Become a Contributor Writer for The Bipolar Writer Collaborative Blog

Photo by Windows on Unsplash

Become a Contributor!

Today’s post is two-fold. I want to invite anyone who wants to become a contributor writer on The Bipolar Writer Collaborative blog to reach out to me through email (see the contact page of my blog).

The requirements of the blog are simple. At least two blog posts a month, though you can write as much as your heart desires to my 14,000 followers. The content can be written work like poetry, stories, or your experience with a mental illness. All I ask is that the work stays mental health-related. I am looking for motivated people that want to share their stories. The content is on my blog, but you get the notifications and comments. You can promote your own blog as much as you want in your posts. In fact, it is encouraged to grow your personal brand. I will discuss further with those that are interested.

Contributors That Haven’t Posted

Back in February, if my memory is correct, I reached out to all collaborators through email asking if they are still interested. For those that have reached out, or if you have been contributing in 2020there are no worries. This week I will be making changes for those who have not reached out or made a post so that new contributors can take those spots. This blog is always about the ever-changing world of mental illness, and I want the voices to be heard. If you’re a contributor and you have not reached out, please do so I don’t delete you.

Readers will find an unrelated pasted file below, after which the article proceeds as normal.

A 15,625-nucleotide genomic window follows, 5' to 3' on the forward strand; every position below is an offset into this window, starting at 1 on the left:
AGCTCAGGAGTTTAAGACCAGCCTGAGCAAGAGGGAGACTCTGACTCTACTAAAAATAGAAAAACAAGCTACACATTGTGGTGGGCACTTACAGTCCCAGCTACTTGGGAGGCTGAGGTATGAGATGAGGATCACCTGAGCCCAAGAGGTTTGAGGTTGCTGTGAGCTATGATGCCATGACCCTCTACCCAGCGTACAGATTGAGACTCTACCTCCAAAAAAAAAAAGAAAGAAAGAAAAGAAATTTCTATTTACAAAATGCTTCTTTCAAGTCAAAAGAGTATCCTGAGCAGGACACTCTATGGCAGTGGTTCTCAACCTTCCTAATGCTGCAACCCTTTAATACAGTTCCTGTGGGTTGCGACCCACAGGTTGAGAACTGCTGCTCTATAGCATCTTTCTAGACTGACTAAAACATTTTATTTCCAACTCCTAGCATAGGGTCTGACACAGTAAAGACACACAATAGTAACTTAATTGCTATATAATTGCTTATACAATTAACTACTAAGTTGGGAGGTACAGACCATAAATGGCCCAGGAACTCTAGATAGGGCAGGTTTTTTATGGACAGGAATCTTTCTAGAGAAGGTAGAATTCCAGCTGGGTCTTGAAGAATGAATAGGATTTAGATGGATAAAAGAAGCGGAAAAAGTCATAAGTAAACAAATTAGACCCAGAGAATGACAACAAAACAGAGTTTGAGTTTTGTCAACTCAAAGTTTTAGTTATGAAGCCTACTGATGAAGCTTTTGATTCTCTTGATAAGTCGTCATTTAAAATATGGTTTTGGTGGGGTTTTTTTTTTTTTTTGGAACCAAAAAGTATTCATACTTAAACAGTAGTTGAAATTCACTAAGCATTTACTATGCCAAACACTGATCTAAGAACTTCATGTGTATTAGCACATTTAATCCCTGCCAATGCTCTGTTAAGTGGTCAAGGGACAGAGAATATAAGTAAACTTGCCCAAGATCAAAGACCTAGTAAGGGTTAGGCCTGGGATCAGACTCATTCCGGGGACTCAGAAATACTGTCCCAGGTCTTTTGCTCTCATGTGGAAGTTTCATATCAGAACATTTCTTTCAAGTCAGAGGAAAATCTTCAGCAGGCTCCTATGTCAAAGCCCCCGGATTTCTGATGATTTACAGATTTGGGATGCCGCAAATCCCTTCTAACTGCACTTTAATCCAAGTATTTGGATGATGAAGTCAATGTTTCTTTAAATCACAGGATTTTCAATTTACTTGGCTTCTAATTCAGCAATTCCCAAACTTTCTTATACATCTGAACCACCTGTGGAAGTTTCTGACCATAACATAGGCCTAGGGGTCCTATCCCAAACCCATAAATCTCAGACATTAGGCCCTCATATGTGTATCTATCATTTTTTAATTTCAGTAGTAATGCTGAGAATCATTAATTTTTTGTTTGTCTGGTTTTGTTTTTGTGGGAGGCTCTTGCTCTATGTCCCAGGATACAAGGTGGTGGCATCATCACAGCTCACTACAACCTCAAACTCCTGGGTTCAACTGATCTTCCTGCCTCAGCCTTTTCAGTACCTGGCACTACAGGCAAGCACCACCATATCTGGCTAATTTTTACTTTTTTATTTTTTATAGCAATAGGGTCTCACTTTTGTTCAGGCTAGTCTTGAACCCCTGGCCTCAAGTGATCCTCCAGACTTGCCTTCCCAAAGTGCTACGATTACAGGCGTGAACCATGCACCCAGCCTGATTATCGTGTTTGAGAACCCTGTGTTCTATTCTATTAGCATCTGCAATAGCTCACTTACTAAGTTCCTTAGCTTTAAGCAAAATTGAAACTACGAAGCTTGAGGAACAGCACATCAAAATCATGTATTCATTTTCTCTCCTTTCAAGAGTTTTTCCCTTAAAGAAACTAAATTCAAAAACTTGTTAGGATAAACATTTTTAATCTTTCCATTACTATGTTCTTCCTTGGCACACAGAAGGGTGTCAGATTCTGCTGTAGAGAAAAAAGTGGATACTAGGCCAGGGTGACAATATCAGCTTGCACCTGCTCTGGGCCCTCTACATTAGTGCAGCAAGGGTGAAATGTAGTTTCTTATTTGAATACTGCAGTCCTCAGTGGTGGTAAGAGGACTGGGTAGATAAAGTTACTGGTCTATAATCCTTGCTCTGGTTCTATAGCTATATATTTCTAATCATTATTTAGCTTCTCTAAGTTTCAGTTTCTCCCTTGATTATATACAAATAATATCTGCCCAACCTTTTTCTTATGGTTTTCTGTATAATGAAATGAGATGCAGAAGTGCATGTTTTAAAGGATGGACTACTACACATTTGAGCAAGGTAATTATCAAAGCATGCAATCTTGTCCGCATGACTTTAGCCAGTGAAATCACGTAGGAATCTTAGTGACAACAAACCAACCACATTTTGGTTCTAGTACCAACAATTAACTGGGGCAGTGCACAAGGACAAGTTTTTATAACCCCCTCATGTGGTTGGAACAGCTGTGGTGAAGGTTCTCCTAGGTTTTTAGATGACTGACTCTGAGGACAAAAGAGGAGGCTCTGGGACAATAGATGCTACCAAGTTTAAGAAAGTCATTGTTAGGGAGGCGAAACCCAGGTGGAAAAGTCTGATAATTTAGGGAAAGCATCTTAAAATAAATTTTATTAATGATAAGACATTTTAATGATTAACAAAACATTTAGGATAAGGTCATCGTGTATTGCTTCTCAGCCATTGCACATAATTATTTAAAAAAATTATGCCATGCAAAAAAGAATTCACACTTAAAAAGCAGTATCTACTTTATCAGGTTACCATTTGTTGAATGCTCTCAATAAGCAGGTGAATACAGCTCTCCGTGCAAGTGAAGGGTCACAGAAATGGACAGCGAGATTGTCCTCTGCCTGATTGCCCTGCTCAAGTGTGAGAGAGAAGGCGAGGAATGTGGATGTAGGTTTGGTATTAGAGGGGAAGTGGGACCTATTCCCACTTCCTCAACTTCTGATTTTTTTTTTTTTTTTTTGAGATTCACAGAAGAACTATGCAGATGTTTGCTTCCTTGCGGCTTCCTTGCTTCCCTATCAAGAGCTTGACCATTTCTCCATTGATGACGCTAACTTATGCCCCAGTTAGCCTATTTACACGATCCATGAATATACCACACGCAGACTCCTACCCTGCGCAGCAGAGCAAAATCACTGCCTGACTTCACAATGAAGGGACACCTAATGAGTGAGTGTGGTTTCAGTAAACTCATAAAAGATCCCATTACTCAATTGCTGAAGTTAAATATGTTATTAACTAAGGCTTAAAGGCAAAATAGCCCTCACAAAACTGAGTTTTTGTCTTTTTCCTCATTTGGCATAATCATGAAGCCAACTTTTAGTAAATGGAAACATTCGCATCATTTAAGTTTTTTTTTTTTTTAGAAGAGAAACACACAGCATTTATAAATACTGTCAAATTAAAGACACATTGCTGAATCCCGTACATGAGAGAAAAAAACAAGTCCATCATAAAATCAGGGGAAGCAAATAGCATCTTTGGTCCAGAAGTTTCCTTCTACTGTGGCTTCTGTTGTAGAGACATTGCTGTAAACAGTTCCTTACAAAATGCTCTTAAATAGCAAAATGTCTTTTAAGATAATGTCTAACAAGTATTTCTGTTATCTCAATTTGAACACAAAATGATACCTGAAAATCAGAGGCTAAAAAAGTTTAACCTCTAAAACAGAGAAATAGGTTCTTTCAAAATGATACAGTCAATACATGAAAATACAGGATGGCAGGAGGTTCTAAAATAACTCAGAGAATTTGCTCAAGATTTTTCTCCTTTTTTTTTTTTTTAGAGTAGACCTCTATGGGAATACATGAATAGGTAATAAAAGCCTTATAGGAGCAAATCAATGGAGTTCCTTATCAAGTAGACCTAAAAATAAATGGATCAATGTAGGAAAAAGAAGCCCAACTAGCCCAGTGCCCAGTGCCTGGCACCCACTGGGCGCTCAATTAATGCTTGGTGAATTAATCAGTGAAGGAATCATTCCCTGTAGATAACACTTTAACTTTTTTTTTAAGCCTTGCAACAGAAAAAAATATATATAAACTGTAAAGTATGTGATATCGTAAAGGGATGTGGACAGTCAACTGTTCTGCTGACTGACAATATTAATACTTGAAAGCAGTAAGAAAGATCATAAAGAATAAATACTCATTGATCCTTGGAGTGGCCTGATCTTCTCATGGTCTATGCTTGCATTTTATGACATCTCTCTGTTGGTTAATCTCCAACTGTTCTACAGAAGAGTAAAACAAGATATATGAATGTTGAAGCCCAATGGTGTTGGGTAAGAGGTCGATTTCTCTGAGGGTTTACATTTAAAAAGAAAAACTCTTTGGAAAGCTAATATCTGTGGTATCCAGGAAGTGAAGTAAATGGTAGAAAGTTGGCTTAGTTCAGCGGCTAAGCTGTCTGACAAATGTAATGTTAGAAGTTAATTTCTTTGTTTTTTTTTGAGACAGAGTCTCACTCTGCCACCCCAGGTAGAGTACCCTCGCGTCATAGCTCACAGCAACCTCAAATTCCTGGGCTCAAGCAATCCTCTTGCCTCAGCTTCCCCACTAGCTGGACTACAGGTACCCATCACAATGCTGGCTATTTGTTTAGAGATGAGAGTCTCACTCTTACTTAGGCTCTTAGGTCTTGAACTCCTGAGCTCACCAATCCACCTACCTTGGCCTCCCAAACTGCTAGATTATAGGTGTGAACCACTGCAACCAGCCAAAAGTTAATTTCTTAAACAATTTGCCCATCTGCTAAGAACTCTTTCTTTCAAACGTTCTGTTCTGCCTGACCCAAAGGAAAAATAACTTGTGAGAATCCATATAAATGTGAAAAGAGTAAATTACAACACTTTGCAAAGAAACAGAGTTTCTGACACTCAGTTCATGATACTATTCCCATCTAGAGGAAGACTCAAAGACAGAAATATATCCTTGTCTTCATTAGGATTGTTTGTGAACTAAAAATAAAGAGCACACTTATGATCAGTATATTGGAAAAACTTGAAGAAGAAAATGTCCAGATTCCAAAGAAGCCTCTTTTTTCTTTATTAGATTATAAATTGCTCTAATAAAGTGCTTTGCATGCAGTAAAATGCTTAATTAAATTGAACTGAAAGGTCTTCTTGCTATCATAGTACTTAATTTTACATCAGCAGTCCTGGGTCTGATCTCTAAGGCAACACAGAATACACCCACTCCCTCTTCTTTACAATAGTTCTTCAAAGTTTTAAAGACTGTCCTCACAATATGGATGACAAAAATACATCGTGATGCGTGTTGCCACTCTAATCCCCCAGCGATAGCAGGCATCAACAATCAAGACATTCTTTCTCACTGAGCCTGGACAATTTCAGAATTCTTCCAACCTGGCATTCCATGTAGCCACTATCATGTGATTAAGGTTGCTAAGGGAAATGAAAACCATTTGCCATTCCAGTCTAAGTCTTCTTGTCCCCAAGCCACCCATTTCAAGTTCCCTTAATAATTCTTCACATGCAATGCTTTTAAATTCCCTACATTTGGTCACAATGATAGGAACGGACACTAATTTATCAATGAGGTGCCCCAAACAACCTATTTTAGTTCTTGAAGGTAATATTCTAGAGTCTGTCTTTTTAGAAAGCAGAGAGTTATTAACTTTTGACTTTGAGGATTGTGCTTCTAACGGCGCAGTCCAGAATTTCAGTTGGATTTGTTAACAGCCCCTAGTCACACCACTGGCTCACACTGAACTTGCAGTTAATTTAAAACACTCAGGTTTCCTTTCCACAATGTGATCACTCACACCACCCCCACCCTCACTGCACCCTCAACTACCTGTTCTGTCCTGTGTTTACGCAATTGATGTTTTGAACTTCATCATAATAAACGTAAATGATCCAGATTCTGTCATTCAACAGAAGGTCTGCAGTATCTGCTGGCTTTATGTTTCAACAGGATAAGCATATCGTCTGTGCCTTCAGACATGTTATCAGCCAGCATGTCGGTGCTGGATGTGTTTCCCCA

With that said please reach out if you want to be a regular contributor on my blog!

Always Keep Fighting

James

You can visit the author site of James Edgar Skye here.

Purchase The Bipolar Writer: A Memoir here.

Become a Patron of James Edgar Skye and be a part of his writing here: Become a Patron!

Photo by Perry Grone on Unsplash

7 Replies to “Become a Contributor Writer for The Bipolar Writer Collaborative Blog”

  1. Would love to get involved I only have access to WordPress rather than email together we can cure depression rather than accept it as part of our lives. If something doesn’t serve you well externally you dismiss it as unfortunate so why are people accepting depression internally?

    Liked by 1 person

Leave a Reply to James Edgar Skye Cancel reply

Please log in using one of these methods to post your comment:

WordPress.com Logo

You are commenting using your WordPress.com account. Log Out /  Change )

Google photo

You are commenting using your Google account. Log Out /  Change )

Twitter picture

You are commenting using your Twitter account. Log Out /  Change )

Facebook photo

You are commenting using your Facebook account. Log Out /  Change )

Connecting to %s